Some of the old lions of the Christian Right are dead or are dying. The new generation is softer-toned in style. But conservative evangelicalism has been a huge part of American life for 200 years. It’s not going away just because Jerry Falwell went to heaven. Or wherever.
So how do those opposed to what The Family is trying to do fight back? What is this groups Achilles heel? Is there anything anyone can do to minimize their influence on America and the world?
Of course! The first step is what we’re doing right here: talking about these issues, educating ourselves. The Family prospers when the public doesn’t pay attention. One of my favorite examples of a public fighting back occurred in 2004 in Norway. After I first wrote about The Family for Harper’s, some Norwegian journalists noticed that their new, socially conservative prime minister was jetting around the world to prayer breakfasts on the public dime. So they came to America and investigated. They discovered that this social conservative movement had strong ties with The Family, that their ambassador was taking policy meetings with John Ashcroft at The Family’s headquarters. So they put it on the front page of the paper, for two weeks. A mini Norwegian Watergate. And that government got the boot. That expose wasn’t the only factor, but it was one of them. When Doug Coe showed up in Norway this spring to talk with the king of Norway, the papers responded again, with a banner headline and a picture of Coe: “Hitler-admirer received by King.”
THAT’S public accountability. Let’s try it in America! Let’s tell Obama that we respect his desire to include people of faith – all faiths and no faith – in the public square, but we want him to recognize that not everybody is operating in good faith. Let’s pay attention to our local representatives. In 2004, a Democratic challenger to Rep. Frank Wolf, a longtime Family associate and conservative Republican from Northern Virginia, publicized Wolf’s Family ties. The Washington Post immediately editorialized that such a connection was impossible – and THEN sent a reporter to prove it so. So we need to hold the media accountable, too. We need them to ask smarter – and tougher – questions about religion. When we encounter monotheist politicians – that is, those who consider only monotheism legitimate – we need to give them loud refreshers in the history of the Founders, who were quite clear that they meant the First Amendment to extend to everyone, regardless of their beliefs.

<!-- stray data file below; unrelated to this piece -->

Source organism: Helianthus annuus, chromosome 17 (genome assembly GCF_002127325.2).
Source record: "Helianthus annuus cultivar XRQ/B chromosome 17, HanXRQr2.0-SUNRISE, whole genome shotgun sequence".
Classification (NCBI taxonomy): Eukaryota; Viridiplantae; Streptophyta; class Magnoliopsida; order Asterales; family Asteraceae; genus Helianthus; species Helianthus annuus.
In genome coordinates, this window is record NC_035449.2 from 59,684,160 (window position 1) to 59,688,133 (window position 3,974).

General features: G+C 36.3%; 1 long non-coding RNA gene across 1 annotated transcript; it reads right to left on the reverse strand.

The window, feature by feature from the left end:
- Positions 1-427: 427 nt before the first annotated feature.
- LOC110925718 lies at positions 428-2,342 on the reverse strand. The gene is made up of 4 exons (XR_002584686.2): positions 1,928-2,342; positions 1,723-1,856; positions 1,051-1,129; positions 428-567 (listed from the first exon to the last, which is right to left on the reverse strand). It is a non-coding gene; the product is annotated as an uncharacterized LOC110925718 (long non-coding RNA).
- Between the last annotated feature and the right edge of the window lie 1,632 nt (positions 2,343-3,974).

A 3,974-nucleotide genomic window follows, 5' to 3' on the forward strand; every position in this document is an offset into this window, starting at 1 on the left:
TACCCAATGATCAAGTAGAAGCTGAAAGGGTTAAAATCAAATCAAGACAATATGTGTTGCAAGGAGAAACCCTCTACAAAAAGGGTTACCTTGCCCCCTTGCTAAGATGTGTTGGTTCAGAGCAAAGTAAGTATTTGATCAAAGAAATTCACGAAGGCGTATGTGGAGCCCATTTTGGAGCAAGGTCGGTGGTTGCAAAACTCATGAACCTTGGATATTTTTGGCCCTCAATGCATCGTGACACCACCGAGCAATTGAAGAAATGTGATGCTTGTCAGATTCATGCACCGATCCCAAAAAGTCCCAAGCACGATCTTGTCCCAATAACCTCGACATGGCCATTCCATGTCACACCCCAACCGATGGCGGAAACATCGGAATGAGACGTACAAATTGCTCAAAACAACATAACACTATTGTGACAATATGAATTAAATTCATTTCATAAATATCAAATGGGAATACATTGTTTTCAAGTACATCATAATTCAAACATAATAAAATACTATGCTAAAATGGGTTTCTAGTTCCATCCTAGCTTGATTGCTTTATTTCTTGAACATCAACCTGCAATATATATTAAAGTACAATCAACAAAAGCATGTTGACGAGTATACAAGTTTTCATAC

I’m not a Pagan, but I’d also love to see some Pagan candidates for office. We’ll all benefit from that. Even if Pagans don’t win major offices – and they won’t, at least for awhile – their very presence in the public square helps everybody think about what pluralism means, what democracy means. Democracy isn’t something we HAVE, it’s something we make. The Family doesn’t like it. They call it “the din of the vox populi.” The din of the voice of the people. So we know what we need to do: Let’s make some noise.